Secularism in the modern political meaning – the idea that religion and political authority, church and state are different, and can or should be separated – is, in a profound sense, Christian. Its origins may be traced in the teaching of Christ, confirmed by the experience of the first Christians; its later development was shaped and, in a sense, imposed by the subsequent history of Christendom. The persecutions endured by the early church made it clear that a separation between the two was possible; the persecutions inflicted by later churches persuaded many Christians that such a separation was necessary.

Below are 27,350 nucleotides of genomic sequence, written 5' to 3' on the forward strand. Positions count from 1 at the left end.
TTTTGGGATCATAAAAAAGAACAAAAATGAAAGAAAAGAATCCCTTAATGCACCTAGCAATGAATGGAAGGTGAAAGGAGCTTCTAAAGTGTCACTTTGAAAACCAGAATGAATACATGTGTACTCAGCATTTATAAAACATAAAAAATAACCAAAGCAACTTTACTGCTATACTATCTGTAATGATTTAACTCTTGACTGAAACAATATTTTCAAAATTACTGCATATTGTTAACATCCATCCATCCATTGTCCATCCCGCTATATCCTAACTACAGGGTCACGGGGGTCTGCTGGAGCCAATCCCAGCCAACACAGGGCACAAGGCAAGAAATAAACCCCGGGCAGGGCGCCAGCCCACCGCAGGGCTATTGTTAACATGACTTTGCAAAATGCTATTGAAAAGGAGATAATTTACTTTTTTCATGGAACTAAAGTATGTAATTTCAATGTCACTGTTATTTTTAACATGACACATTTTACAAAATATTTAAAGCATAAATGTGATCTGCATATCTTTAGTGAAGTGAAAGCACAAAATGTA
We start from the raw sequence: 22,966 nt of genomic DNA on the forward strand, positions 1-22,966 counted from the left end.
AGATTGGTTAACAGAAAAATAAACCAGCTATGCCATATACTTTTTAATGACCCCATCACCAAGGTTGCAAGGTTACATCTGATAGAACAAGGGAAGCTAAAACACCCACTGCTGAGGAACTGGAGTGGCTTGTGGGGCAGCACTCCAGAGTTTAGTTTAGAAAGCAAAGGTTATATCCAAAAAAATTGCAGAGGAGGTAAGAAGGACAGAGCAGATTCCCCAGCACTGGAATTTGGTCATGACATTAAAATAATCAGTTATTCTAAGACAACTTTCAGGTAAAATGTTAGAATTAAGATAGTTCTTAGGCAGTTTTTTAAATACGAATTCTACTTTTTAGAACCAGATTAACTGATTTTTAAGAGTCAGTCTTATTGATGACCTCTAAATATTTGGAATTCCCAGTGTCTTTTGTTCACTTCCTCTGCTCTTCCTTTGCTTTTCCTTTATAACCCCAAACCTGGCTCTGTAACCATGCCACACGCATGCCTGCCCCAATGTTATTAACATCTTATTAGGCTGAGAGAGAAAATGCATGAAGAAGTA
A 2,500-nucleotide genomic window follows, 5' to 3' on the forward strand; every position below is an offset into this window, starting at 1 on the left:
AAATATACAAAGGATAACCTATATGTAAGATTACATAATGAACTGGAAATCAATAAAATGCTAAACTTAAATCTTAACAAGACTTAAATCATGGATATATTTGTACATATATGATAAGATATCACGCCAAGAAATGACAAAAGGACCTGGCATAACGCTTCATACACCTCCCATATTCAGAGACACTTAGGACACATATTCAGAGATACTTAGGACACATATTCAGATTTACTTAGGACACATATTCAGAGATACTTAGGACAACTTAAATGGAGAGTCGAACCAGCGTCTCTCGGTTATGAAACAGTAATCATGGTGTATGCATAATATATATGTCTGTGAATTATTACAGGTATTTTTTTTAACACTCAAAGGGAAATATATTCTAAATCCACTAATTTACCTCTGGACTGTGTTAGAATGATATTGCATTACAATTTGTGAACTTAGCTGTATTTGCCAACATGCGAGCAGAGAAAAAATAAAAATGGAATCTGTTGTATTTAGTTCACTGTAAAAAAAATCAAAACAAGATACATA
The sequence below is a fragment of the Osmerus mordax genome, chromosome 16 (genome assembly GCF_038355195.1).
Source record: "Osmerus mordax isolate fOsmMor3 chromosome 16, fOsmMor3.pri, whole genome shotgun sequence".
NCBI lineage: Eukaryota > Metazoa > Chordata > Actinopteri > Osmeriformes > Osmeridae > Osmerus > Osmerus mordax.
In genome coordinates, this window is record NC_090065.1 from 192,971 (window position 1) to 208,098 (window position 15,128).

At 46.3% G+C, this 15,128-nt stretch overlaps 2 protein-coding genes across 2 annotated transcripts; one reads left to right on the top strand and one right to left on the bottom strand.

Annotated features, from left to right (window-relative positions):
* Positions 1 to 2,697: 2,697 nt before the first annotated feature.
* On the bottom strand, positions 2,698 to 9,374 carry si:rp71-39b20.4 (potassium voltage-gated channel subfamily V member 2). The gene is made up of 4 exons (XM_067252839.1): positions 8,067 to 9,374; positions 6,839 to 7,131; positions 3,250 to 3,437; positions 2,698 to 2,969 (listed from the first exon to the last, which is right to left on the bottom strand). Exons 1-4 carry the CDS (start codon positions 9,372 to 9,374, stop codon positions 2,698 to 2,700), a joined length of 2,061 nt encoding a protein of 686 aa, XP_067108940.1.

Bernard Lewis, What Went Wrong? (2002), 96–97 (HT: Darryl Hart)